2nd European Gender Summit: Aligning Agendas for Excellence 2012
Research Media Ltd is happy to announce its media partnership with the European Gender Summit, a two-day conference to examine gender imbalances within the science domains, supporting Europe’s research and innovation infrastructure through the inclusion of gender
The 2nd European Gender Summit, taking place on the 29-30 November 2012, has attracted the talents of 400 specialists in the fields of research and innovation throughout Europe and from across the Atlantic; all with a common goal to advance knowledge-based practice through equality. Leaders in research, prominent scientists, industry experts and policy makers will descend on the European Parliament, Brussels, for a two-day conference that promises to deliver a European gender equality standard in science.
Research Media is partnering this event for the second consecutive year. “We are proud to support an event which tackles one of the major concerns of today’s society. Gender inequality is certainly one issue which impedes Europe’s ability to further its research and innovation endeavours. Continuing our relationships with important events such as the Gender Summit allows us to distribute the International Innovation publications to the most influential figures in the field and to help researchers to disseminate their key research findings throughout Europe,” comments Nick Brake, Director at RML.
The consultation emphasises the need for more effective mainstreaming of gender dimensions in research, innovation and scientific systems in order to align agendas for excellence. With changes to the way the EU funds research and innovation taking effect after the budget review in 2013, the proposal has the potential to influence this pivotal moment in the future of scientific endeavour within the EU.
The Framework Programme for Research and Innovation, Horizon 2020, will precede the Seventh Framework Programme as the financial institution for organisations and businesses in EU member states and eligible countries. Although its focus lies on new growth and job creation, it does consider gender as a dimension of research and seeks to address gender imbalances in science participation. How to achieve such a task, however, remains very much open for discussion, so this year’s Gender Summit provides the perfect platform to shape the discourse and formulate evidence-based strategies for integrative equality in research and innovation.
What to expect
The summit will present sessions on a variety of thematic areas including:
- Aligning Policy Agendas
This session will highlight the policy and politics surrounding research and innovation and discuss how they can build a better society and sustainable economy. MEP Britta Thomsen and European Commissioner for Research, Innovation and Science Máire Geoghegan Quinn will both be involved with the session.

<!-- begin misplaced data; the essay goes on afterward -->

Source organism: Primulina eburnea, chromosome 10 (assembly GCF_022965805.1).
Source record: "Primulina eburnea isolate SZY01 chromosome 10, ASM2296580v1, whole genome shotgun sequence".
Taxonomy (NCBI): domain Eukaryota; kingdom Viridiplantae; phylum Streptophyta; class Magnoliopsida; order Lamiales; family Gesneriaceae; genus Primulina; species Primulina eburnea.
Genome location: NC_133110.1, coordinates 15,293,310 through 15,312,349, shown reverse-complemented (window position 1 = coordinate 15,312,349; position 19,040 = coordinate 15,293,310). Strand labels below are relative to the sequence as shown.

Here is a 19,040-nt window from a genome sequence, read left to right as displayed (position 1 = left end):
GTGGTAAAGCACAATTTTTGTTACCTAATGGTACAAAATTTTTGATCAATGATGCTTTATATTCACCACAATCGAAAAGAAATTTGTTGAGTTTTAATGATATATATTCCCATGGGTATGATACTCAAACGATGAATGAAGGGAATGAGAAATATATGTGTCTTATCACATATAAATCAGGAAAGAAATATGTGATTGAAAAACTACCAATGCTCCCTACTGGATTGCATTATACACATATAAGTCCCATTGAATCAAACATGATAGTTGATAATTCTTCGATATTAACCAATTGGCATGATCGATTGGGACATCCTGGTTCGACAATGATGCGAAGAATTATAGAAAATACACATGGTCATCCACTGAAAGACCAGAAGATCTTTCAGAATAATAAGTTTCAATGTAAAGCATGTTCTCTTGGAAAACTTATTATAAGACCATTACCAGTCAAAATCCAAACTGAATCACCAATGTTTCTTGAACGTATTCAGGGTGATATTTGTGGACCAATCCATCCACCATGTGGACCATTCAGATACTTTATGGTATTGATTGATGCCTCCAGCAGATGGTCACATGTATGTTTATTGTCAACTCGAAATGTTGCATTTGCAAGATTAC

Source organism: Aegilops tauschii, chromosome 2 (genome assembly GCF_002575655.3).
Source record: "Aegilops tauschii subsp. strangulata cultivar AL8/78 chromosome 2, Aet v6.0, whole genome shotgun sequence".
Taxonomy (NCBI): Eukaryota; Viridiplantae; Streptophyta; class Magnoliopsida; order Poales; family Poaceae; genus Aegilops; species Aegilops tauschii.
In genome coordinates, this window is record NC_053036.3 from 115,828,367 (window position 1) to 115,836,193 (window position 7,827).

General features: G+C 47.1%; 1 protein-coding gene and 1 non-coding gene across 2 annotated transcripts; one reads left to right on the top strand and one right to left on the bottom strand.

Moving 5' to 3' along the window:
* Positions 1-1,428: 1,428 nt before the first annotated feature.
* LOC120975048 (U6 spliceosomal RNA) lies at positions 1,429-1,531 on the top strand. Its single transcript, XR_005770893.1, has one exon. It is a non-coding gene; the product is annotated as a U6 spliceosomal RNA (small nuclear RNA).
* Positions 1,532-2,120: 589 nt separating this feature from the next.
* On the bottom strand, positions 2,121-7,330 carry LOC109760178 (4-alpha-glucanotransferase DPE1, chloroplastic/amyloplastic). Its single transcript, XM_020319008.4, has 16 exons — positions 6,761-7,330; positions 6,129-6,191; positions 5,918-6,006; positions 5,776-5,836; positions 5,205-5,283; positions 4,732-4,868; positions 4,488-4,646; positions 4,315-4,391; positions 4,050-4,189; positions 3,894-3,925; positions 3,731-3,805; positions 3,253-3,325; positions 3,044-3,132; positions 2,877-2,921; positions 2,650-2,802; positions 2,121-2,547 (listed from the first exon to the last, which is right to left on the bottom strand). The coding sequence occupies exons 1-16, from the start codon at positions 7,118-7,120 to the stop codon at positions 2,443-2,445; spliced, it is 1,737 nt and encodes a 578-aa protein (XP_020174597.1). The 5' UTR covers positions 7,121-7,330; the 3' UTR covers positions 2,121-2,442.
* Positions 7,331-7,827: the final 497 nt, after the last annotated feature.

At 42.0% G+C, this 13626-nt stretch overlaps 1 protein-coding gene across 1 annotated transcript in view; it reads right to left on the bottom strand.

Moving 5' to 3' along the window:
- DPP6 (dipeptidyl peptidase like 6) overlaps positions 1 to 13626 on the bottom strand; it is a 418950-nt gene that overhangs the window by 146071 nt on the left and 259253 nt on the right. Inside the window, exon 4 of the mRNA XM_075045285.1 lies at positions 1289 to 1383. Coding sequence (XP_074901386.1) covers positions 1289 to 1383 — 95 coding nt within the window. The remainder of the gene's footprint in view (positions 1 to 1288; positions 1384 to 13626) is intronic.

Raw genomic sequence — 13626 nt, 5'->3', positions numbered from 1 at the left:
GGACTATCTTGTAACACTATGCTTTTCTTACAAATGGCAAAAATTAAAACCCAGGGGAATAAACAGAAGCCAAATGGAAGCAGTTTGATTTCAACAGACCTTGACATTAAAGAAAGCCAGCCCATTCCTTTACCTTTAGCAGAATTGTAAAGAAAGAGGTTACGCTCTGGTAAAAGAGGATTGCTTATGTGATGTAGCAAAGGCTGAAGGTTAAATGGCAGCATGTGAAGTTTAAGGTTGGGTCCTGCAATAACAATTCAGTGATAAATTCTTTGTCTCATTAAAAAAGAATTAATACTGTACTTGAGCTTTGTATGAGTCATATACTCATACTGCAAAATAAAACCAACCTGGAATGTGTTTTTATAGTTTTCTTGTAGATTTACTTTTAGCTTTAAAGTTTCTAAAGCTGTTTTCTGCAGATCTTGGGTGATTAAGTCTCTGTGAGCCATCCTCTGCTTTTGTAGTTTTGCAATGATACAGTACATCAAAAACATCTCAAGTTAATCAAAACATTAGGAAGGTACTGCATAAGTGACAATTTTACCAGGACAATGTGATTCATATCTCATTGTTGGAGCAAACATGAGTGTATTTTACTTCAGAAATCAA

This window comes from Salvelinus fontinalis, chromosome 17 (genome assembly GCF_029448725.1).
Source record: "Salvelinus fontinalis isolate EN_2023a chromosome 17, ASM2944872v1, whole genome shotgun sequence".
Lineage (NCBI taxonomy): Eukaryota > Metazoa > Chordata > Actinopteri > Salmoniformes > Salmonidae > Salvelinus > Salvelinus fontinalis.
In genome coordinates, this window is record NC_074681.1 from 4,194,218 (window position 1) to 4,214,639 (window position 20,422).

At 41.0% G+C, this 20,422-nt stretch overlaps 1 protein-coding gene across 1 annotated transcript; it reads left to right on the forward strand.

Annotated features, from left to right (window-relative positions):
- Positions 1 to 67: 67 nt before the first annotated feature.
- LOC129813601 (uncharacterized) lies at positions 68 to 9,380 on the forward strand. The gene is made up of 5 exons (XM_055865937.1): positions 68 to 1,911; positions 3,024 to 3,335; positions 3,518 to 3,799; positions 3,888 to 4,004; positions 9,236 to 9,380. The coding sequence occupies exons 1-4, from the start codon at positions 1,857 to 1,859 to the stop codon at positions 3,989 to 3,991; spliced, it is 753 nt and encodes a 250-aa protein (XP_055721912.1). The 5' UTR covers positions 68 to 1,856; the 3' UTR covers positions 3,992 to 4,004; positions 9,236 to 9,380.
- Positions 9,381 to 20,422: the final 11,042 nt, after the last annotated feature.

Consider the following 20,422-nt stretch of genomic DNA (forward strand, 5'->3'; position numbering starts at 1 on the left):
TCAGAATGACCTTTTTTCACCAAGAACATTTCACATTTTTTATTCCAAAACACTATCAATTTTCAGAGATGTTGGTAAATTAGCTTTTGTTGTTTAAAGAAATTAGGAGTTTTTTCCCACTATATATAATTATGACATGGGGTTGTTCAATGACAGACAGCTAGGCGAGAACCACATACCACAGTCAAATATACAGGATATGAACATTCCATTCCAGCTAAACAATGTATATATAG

- Integrating the Gender Dimension in Research and Innovation Landscape
A concerted effort towards gender equality promotion within major institutions is happening across Europe. The ESF, League of European Research Universities and European Research Council discuss progress.
- Advancing Science and Innovation through Inclusion: The Gender Factor
Representatives from the National Science Foundation, Society of Women Engineers, Syracuse University and University of California, Berkeley explain the US’ contributions to responsive science and innovation, diversity and social responsibility.
- The Role of Research Evidence in Shaping Science Making and Science Policies
The European Commission reveals the initiatives and perspectives advancing the quality and impact of investment in research and innovation in Europe.
- Cafés Scientifiques
Consultative discussion through Cafés Scientifiques allow delegates to voice expertise on age and gender-related discrimination, the feasibility of a gender equality standard and the diversity of ideas shaping the creative process from research to innovation.
In search of a better prognosis
Far beyond the black and white definition of gender, inequality exists throughout every aspect of research and innovation. In healthcare alone, gender specific medicine is an area that needs far more investment – take transplantation where more women donate organs but fewer receive or survive a transplant. The appreciation of gender specific needs will only come from a better understanding of the biological and physiological differences affecting diagnosis and treatment.
In industrial research, women’s participation is less than half that of the higher education sector. That said, fewer than 14 per cent of heads of universities in Europe are women, and even less for lead research funding bodies. However, studies find that diverse learning environments benefit from female input and their perspectives can shed light on issues that others may fail to consider. There are countless gender-related issues in both science and industry and the realisation is that the situation is commonplace globally. This year’s Gender Summit will therefore confront these challenges head on at national, EU and international levels to close the gap once and for all. The Gender Summit represents a means to facilitate a common future to encourage inclusiveness and diversity.